Workers’ comp lawyers in North Carolina, like in most other states, are paid on a contingency fee basis. This means that your lawyer will be paid out of the proceeds of your workers’ comp settlement or award. If you don’t recover any benefits at all, you won’t owe any attorneys’ fees. (See our article on how much you might receive as North Carolina workers’ compensation benefits.)
Unlike some other states, North Carolina law does not impose a set limit on how much workers’ comp attorneys can charge. However, attorneys’ fees must be reasonable and must be approved by the North Carolina Industrial Commission in each case.
Before taking a fee, your attorney must file a signed fee agreement with the Commission. If the Commission determines that the agreement is reasonable, it will approve the lawyer’s fee. If the agreement is unreasonable, the Commission will set an appropriate fee.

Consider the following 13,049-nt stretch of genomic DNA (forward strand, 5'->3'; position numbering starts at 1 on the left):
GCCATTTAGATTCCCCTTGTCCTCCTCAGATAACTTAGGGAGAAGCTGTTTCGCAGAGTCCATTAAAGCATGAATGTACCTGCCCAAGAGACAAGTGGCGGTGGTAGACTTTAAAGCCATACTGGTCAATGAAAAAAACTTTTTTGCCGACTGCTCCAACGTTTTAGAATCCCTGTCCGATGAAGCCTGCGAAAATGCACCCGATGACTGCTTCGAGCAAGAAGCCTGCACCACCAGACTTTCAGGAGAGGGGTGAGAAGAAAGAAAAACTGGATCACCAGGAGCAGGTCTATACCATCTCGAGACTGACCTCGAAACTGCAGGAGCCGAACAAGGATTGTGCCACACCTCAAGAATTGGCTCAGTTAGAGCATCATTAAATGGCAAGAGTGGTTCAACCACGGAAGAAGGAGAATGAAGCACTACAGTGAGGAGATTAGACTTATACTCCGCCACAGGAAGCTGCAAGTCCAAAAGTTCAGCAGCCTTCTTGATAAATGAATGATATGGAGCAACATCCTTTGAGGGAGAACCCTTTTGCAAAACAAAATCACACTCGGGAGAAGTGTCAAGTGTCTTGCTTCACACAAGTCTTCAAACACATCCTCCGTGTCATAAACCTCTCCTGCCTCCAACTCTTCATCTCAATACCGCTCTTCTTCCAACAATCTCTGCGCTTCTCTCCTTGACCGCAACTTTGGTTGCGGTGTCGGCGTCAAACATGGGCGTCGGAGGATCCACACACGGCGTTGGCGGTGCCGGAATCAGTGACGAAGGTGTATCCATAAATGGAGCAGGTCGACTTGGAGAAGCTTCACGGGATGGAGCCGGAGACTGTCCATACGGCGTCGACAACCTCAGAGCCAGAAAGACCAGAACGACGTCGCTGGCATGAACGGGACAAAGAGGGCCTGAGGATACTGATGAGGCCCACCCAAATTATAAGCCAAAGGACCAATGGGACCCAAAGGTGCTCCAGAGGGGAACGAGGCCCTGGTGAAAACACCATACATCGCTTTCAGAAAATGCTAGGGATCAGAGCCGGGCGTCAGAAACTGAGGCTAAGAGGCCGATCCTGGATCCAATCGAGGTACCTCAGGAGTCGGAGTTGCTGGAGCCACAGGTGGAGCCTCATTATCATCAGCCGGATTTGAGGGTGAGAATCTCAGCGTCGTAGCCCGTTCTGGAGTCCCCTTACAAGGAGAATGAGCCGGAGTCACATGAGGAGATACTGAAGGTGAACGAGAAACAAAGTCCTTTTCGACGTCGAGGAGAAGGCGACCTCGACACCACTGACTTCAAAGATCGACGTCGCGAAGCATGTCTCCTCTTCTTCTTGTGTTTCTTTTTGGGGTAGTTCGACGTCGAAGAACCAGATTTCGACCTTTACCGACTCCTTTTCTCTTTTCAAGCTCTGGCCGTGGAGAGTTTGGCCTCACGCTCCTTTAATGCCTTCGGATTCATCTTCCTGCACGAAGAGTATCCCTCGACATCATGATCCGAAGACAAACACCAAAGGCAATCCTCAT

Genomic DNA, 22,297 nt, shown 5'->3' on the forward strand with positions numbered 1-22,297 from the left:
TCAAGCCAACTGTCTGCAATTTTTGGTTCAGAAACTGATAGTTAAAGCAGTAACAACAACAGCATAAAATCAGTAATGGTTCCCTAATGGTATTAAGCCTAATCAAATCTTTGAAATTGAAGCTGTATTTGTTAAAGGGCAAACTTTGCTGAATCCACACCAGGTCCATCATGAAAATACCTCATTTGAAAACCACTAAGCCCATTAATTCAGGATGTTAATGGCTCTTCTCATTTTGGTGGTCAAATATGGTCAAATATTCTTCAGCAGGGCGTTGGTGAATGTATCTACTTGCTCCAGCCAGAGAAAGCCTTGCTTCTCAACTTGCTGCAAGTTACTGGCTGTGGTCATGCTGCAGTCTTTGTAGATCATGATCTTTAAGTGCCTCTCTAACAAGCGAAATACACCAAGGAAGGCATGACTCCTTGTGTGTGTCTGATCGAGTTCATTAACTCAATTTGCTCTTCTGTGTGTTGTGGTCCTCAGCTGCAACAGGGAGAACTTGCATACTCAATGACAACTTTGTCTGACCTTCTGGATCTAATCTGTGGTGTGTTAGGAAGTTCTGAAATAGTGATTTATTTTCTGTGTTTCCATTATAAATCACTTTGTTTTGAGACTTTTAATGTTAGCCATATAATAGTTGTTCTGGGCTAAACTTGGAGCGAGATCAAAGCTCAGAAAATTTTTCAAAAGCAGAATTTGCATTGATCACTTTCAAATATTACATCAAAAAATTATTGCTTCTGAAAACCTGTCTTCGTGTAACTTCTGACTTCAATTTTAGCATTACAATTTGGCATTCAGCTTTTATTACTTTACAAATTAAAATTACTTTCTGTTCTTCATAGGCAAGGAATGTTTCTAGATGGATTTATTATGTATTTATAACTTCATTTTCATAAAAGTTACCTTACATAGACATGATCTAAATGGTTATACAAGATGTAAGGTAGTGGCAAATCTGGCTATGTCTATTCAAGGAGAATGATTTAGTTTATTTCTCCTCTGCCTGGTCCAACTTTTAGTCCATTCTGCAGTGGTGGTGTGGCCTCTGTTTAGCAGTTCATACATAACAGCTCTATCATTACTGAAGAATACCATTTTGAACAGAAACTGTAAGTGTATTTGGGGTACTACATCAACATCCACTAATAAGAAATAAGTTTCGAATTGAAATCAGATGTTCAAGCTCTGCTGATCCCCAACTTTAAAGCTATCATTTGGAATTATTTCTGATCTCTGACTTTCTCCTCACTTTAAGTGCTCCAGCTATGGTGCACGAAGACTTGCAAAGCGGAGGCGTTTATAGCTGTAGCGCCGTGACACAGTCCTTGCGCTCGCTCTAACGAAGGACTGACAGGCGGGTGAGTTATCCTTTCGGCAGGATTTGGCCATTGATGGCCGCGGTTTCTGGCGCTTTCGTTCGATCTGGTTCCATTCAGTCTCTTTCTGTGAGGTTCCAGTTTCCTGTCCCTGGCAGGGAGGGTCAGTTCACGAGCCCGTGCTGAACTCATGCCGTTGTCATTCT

In deciding whether the agreement is reasonable, the Commission will consider:
Although there is no set fee, the Commission will usually approve an agreement in which the attorney takes around 25% of the worker’s award or settlement. However, you are always free to try and negotiate a lower rate directly with your lawyer.
Costs incurred by your lawyer in pursuing your case—which may include deposition fees, copying costs, or expert witness fees (to have a doctor testify on your behalf, for example)—are not included in your lawyer’s fee. Workers’ comp lawyers will often agree to pay for these costs up front and then deduct them from your settlement or award—unless you have agreed to another arrangement ahead of time.
Although not required by law, most North Carolina workers’ comp lawyers offer free consultations to injured workers. This initial meeting can help you determine whether you need a lawyer’s help and how much you might expect to receive in your case. (For information about how to choose a lawyer, see our article on what to look for in a workers’ comp lawyer).